By recently merging their two local units and offering virtual programming, Owensboro’s Cliff Hagan Boys & Girls Club is hoping to reach more children while also becoming more financially efficient.
Steve Winkler, executive director, said the Boys & Girls Club began to put together a plan a little more than a year ago in order to have a greater reach and have a greater impact on the lives of the children they serve.
Earlier this summer, they merged the C. Martel Wightman Unit with the Mike Horn Unit, located on the west side of Owensboro.
“We started analyzing our facilities and reaching out to people who were looking to have some kind of affiliation with us and so we kind of put this plan together of opening up Henderson and stabilizing our Owensboro club, which meant the merger of the Martel unit,” Winkler said.
The restructuring plan spans units across the region. In addition to Henderson, there is also a unit in Rockport, Ind. A unit in Ohio County is expected to open in August. Meanwhile, the unit in Butler County has also been merged with Owensboro.
All of the operations are run through the Owensboro unit. That means they can save costs by not needing an executive director in each location, but they can still offer the same programs everywhere.
“That presents us with a lot of different things — one is reaching more kids and the second is how we can better assess our programs and look at the buying power. … We have a lot more regional presence but still are able to put one organization under one umbrella,” Winkler said. “It’s all run by this main club, so it’s cost-saving. It becomes more of an impact by being able to use those funds more wisely.”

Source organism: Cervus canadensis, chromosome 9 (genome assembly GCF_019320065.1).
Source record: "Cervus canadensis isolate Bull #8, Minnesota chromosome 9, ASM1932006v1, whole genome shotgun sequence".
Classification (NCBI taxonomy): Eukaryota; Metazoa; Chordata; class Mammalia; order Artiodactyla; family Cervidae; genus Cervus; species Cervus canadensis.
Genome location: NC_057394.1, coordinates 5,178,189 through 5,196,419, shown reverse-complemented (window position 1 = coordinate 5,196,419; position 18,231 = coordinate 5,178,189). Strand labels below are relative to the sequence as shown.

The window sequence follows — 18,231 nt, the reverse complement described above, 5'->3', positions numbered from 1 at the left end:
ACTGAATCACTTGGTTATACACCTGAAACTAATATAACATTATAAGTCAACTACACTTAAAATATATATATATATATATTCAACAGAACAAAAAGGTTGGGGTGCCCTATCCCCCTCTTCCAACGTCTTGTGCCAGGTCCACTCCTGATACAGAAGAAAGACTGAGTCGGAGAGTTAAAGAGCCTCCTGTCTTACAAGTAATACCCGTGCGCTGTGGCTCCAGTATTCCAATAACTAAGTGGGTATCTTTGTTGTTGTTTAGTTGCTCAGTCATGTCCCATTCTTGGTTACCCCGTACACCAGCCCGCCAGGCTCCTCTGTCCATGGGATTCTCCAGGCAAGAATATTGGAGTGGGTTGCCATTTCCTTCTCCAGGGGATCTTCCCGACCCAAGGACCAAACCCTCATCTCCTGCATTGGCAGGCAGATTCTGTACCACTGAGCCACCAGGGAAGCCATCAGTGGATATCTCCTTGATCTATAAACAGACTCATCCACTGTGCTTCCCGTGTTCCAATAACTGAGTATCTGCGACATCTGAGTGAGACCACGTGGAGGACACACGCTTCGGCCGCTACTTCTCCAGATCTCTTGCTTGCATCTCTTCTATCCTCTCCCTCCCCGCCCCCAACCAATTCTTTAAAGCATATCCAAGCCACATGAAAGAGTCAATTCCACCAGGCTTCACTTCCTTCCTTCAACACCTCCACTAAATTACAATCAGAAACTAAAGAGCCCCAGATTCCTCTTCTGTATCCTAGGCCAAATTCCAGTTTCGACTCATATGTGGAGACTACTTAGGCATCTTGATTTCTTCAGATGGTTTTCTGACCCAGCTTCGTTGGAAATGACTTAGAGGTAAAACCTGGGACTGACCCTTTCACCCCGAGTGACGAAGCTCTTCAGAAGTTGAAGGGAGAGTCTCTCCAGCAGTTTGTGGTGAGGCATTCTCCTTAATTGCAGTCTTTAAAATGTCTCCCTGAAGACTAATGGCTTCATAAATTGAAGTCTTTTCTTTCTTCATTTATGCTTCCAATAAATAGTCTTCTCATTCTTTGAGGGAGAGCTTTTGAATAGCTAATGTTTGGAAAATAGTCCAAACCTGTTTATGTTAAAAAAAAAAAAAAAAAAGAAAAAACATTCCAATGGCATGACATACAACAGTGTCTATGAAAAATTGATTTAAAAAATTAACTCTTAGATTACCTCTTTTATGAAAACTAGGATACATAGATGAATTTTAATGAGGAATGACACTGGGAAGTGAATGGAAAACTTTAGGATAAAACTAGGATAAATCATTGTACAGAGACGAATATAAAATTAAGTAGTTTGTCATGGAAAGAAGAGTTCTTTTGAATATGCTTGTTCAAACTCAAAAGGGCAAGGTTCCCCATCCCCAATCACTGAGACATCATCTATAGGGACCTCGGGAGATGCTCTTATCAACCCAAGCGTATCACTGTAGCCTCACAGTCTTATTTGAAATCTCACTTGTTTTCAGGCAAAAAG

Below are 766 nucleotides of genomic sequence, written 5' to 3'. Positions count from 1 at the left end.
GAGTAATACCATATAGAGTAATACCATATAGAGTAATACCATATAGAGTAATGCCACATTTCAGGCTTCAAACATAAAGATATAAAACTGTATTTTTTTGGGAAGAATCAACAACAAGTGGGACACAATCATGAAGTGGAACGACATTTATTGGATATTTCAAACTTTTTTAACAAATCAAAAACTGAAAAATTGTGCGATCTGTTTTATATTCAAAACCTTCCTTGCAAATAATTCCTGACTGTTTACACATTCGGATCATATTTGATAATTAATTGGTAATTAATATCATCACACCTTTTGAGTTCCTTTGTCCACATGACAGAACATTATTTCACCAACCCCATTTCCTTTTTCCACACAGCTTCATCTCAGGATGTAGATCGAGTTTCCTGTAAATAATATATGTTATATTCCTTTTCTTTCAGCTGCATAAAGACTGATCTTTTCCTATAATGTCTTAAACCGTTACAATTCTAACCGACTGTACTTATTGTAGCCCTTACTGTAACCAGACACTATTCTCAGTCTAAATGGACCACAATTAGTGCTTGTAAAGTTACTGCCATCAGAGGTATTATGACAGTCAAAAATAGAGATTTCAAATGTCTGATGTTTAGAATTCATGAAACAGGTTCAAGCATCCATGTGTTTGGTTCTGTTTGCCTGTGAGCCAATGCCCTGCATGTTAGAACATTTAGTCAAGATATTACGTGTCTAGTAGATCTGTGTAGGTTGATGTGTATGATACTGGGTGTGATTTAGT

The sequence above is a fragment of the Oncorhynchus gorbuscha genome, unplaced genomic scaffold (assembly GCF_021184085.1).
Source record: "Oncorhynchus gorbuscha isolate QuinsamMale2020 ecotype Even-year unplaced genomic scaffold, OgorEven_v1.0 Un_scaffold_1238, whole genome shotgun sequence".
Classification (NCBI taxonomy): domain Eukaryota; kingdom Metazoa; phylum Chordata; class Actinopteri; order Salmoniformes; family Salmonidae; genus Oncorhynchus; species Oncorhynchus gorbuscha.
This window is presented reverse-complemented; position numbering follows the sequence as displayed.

Winkler said while it is important for children to be in the building for socialization and so the staff can have conversations with them daily, safety is the top priority.
In the absence of operating the Wightman building, Winkler said that the former unit will be able to set children up for virtual learning. He said the club’s intention is also to transport those kids to the Mike Horn unit and provide some recreational activities.
Winkler said the club serves children aged 6-18 who are considered at risk. He said a few years ago, at-risk meant poverty. While that is still a big part of the program, he said the term has become much more encompassing.
“That term has really stretched over the last 25 years. We say it’s kids who need us the most now. Take kids after school and in the summers. We have either put them in education programs, health and lifestyle programs, community outreach or service programs.
“That’s what we look at when we talk about community — the skills of that child. We try to target some sort of education value — which could be homework, education programs, healthy snack programs, recreation and the community life skills.”
Winkler said he thinks the merge is going to be mutually beneficial for both the club and the children.
“It’s a new dimension, a new twist of Boys & Girls Club simply because we feel like we can get better funders of writing grants and serving more kids,” he said. “We just feel like we can reach kids without a building so we can target more at-risk kids. We are able to offer these programs virtually.